Date
23 August 2017
A pro-democracy protester takes a quick repast while manning a barricade in Mong Kok on Wednesday. Photo: Reuters
A pro-democracy protester takes a quick repast while manning a barricade in Mong Kok on Wednesday. Photo: Reuters

HKBA: Civil disobedience can’t be used as Occupy defense

The Hong Kong Bar Association said long-term and massive street occupation cannot be justified by civil disobedience, which, based on court rulings, is a philosophical rather than a legal principle, am730 newspaper reported Thursday.

In a statement, the HKBA said street occupiers should respect other people’s rights and freedom and should not cause damage and inconvenience to other people in society, adding that their action is likely against the law.

The barristers’ group said demonstrators could be prosecuted and they could not use civil disobedience as a defense, no matter how noble their intentions are.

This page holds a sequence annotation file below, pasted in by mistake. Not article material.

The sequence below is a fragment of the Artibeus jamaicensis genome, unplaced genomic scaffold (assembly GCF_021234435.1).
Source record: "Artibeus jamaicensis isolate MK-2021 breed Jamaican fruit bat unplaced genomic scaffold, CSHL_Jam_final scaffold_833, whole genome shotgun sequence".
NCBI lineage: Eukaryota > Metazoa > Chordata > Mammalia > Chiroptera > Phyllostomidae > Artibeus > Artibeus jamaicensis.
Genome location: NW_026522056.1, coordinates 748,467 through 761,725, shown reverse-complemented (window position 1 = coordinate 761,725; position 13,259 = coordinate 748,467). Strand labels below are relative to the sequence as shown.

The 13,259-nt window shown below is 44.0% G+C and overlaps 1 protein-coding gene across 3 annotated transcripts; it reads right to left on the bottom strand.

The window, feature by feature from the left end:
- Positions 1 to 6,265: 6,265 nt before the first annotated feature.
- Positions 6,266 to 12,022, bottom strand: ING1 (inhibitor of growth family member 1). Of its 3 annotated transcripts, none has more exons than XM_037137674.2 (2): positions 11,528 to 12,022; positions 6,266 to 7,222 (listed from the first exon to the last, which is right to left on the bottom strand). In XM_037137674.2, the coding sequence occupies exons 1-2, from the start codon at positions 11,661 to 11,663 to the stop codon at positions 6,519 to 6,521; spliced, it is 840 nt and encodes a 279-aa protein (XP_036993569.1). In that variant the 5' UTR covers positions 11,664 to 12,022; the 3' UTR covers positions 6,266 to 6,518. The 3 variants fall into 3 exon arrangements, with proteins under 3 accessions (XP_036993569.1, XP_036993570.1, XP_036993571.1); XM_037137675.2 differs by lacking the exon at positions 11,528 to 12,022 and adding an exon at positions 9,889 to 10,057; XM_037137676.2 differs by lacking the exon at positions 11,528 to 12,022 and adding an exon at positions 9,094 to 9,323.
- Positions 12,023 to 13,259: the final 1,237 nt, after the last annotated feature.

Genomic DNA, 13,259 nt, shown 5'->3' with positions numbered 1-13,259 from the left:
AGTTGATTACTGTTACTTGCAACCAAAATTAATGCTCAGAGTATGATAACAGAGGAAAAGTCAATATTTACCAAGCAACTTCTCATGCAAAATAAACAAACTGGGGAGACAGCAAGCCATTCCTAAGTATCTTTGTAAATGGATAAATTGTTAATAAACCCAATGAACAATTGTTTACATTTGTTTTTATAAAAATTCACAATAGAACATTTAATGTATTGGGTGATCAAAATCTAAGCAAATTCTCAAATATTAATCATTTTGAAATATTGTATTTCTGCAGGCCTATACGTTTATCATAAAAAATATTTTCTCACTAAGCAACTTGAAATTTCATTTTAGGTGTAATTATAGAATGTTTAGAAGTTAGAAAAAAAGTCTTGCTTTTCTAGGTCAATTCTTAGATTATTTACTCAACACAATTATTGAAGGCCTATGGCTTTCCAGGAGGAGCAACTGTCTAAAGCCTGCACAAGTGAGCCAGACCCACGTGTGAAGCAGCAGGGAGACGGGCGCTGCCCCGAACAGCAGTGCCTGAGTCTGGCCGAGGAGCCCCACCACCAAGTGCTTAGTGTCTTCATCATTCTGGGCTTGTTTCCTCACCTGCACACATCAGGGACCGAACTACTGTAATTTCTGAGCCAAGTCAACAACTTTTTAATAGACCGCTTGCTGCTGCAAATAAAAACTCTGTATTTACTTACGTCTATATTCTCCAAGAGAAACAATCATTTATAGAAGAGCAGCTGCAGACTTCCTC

However, police and prosecutors should show understanding and exercise restraint when enforcing the law, the statement said. 

The HKBA said in the same statement that it is dangerous and inimical for the Hong Kong Federation of Students (HKFS) to say after their preparatory meetings for dialogues with government officials on Tuesday that any discussion of constitutional or legal principles is a form of “trickery” or insistence on “trivial technicalities”.

Such comments by the students would denigrate the “rule of law” principle which is part of what they are fighting for, the statement said.

In response, HKFS spokeswoman Yvonne Leung said the federation respects the law and agrees that universal suffrage should be conducted under the framework of the Basic Law, adding the government is the one that disrespects the law.

Meanwhile, Occupy activists who have read the HKBA statement said they are prepared to be arrested and would defend themselves in court even though they are sentenced in the end, Commercial Radio reported.

Some of the protesters said things that could not be achieved by law must be achieved in other ways, according to the report.

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TL/AC/CG

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